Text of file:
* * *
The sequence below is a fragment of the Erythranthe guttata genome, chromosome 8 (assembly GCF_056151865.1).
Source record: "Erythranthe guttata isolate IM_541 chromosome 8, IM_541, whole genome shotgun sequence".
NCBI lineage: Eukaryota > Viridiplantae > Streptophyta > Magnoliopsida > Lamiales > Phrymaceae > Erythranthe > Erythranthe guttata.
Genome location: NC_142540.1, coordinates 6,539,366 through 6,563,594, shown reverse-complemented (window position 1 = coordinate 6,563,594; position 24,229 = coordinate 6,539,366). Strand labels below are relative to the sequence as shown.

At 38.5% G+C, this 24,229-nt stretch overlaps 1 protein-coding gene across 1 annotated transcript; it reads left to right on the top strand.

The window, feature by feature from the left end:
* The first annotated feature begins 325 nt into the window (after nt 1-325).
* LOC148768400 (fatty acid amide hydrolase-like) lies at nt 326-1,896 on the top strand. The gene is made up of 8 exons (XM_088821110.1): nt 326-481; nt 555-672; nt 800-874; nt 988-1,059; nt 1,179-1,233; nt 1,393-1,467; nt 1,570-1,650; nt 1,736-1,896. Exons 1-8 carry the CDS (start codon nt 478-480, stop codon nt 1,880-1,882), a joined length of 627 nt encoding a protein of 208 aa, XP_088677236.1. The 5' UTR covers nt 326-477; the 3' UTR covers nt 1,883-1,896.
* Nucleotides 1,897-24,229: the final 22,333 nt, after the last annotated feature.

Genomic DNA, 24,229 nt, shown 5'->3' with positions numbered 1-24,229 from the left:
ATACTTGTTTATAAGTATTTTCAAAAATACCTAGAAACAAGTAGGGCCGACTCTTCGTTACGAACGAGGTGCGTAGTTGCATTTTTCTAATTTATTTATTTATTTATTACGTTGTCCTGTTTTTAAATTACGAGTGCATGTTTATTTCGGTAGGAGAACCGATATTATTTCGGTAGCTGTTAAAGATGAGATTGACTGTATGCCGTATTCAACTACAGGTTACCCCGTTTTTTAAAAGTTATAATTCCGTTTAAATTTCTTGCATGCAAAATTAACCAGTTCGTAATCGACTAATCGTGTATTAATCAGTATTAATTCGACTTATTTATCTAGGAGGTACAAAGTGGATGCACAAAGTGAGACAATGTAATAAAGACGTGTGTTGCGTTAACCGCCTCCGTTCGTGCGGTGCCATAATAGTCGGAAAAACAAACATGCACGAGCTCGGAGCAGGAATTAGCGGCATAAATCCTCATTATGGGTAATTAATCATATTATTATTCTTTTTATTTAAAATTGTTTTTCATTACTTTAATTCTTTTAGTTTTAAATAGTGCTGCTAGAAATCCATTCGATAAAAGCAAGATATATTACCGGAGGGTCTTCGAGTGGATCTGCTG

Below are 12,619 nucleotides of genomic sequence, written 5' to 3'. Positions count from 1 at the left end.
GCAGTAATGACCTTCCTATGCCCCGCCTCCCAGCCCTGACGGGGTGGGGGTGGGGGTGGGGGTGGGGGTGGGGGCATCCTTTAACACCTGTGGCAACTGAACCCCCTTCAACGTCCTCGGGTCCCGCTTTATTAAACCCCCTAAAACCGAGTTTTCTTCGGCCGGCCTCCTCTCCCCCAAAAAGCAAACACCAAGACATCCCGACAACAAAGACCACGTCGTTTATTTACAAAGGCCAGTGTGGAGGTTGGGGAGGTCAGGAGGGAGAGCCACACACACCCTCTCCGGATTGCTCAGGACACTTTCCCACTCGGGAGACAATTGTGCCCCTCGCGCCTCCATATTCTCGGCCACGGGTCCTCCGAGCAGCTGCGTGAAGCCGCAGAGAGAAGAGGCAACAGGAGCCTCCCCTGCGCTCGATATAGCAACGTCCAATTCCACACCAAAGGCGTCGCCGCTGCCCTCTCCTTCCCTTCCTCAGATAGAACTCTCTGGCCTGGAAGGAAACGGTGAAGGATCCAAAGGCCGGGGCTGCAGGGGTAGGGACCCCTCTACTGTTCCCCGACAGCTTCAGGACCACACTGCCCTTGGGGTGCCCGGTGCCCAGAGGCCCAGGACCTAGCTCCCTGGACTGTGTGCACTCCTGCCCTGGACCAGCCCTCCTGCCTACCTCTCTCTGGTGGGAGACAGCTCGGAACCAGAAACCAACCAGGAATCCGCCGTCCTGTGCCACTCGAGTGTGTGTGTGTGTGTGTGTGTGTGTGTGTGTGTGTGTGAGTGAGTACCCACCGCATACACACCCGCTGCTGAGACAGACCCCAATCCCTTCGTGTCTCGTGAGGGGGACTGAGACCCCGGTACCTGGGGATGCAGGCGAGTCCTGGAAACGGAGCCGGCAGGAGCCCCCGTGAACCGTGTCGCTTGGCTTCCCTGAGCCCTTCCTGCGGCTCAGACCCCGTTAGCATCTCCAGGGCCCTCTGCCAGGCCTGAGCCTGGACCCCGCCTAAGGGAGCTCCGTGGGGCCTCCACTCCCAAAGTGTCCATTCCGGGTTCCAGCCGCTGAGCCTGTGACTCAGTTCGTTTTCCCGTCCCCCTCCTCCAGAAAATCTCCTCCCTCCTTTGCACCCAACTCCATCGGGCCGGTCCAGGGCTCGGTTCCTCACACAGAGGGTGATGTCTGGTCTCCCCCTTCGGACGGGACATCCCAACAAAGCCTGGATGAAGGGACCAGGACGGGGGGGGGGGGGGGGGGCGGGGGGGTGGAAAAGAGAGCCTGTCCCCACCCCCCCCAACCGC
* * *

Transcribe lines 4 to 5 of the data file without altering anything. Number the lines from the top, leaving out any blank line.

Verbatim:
Genome location: NC_142540.1, coordinates 6,539,366 through 6,563,594, shown reverse-complemented (window position 1 = coordinate 6,563,594; position 24,229 = coordinate 6,539,366). Strand labels below are relative to the sequence as shown.

At 38.5% G+C, this 24,229-nt stretch overlaps 1 protein-coding gene across 1 annotated transcript; it reads left to right on the top strand.